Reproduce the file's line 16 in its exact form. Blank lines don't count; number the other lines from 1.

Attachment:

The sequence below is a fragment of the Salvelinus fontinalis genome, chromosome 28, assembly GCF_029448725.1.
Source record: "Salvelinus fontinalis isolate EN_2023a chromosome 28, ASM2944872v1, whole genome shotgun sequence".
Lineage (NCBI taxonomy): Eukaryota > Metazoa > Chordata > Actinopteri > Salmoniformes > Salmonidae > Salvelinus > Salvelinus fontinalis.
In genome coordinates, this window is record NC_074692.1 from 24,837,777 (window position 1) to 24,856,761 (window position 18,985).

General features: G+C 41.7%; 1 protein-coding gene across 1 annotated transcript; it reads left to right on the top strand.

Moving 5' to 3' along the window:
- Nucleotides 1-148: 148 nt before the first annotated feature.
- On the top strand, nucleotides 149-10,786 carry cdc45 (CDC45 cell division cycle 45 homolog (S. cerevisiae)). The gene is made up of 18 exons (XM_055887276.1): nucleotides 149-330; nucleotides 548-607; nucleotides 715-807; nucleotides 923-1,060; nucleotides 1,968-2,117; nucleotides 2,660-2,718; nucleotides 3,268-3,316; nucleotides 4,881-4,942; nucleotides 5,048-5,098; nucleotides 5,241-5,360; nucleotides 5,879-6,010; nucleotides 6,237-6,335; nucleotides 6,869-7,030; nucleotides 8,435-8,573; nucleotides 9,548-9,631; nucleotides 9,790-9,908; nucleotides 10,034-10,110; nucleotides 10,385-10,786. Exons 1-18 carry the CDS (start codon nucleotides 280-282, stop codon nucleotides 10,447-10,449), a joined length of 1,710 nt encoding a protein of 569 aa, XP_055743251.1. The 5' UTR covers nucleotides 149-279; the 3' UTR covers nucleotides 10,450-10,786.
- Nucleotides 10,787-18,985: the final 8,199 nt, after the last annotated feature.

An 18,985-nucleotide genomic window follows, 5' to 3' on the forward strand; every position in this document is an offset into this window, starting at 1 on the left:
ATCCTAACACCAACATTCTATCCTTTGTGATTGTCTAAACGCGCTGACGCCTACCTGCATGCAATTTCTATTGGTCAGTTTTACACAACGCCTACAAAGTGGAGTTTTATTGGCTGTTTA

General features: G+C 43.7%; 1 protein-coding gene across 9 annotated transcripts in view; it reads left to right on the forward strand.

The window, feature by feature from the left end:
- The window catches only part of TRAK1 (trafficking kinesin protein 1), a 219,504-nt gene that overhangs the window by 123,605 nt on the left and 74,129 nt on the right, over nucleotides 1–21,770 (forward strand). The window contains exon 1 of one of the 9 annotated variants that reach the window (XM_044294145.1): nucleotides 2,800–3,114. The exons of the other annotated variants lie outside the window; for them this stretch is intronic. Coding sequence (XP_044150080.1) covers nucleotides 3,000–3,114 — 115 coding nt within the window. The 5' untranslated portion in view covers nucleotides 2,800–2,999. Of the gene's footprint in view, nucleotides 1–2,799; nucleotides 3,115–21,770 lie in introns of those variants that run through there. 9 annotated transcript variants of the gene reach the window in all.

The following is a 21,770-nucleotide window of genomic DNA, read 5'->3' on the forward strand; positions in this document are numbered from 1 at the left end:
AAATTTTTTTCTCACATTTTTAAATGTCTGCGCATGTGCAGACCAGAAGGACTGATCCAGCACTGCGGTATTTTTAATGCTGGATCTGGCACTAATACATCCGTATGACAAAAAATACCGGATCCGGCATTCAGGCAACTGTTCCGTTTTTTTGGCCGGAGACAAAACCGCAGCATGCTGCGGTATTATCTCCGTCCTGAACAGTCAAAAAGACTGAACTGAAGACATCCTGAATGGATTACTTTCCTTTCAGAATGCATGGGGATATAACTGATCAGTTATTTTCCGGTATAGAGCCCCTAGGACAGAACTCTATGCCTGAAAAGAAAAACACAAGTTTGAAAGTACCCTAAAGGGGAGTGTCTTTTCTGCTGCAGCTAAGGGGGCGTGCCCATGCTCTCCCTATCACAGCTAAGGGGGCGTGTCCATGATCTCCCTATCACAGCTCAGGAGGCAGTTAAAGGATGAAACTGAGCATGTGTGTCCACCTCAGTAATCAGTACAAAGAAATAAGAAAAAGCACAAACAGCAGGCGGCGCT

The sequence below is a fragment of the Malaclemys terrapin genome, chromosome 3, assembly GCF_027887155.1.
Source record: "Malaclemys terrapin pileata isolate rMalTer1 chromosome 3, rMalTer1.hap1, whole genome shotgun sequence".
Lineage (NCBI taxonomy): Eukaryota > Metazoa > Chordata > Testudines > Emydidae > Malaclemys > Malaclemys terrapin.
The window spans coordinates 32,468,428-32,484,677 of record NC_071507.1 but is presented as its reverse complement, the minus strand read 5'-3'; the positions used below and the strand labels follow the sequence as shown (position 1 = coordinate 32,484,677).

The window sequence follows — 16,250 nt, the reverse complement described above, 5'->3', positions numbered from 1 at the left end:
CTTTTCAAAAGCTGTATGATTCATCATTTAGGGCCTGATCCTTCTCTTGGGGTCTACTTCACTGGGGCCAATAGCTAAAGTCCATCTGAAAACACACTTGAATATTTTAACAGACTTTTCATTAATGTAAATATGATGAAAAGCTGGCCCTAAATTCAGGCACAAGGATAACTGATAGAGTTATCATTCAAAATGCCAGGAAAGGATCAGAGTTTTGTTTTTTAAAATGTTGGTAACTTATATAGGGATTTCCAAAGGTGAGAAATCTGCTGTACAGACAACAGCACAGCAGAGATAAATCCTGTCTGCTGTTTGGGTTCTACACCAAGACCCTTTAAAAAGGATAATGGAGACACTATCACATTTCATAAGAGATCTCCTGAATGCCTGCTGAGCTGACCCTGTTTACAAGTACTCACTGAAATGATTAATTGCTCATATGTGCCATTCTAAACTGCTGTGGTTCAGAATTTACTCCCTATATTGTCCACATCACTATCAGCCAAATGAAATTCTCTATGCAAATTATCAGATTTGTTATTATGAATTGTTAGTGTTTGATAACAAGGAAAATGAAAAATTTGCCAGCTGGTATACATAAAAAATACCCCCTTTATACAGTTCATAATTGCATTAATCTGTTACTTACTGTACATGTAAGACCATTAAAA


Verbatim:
AAATTTTTTTCTCACATTTTTAAATGTCTGCGCATGTGCAGACCAGAAGGACTGATCCAGCACTGCGGTATTTTTAATGCTGGATCTGGCACTAATACATCCGTATGACAAAAAATACCGGATCCGGCATTCAGGCAACTGTTCCGTTTTTTTGGCCGGAGACAAAACCGCAGCATGCTGCGGTATTATCTCCGTCCTGAACAGTCAAAAAGACTGAACTGAAGACATCCTGAATGGATTACTTTCCTTTCAGAATGCATGGGGATATAACTGATCAGTTATTTTCCGGTATAGAGCCCCTAGGACAGAACTCTATGCCTGAAAAGAAAAACACAAGTTTGAAAGTACCCTAAAGGGGAGTGTCTTTTCTGCTGCAGCTAAGGGGGCGTGCCCATGCTCTCCCTATCACAGCTAAGGGGGCGTGTCCATGATCTCCCTATCACAGCTCAGGAGGCAGTTAAAGGATGAAACTGAGCATGTGTGTCCACCTCAGTAATCAGTACAAAGAAATAAGAAAAAGCACAAACAGCAGGCGGCGCT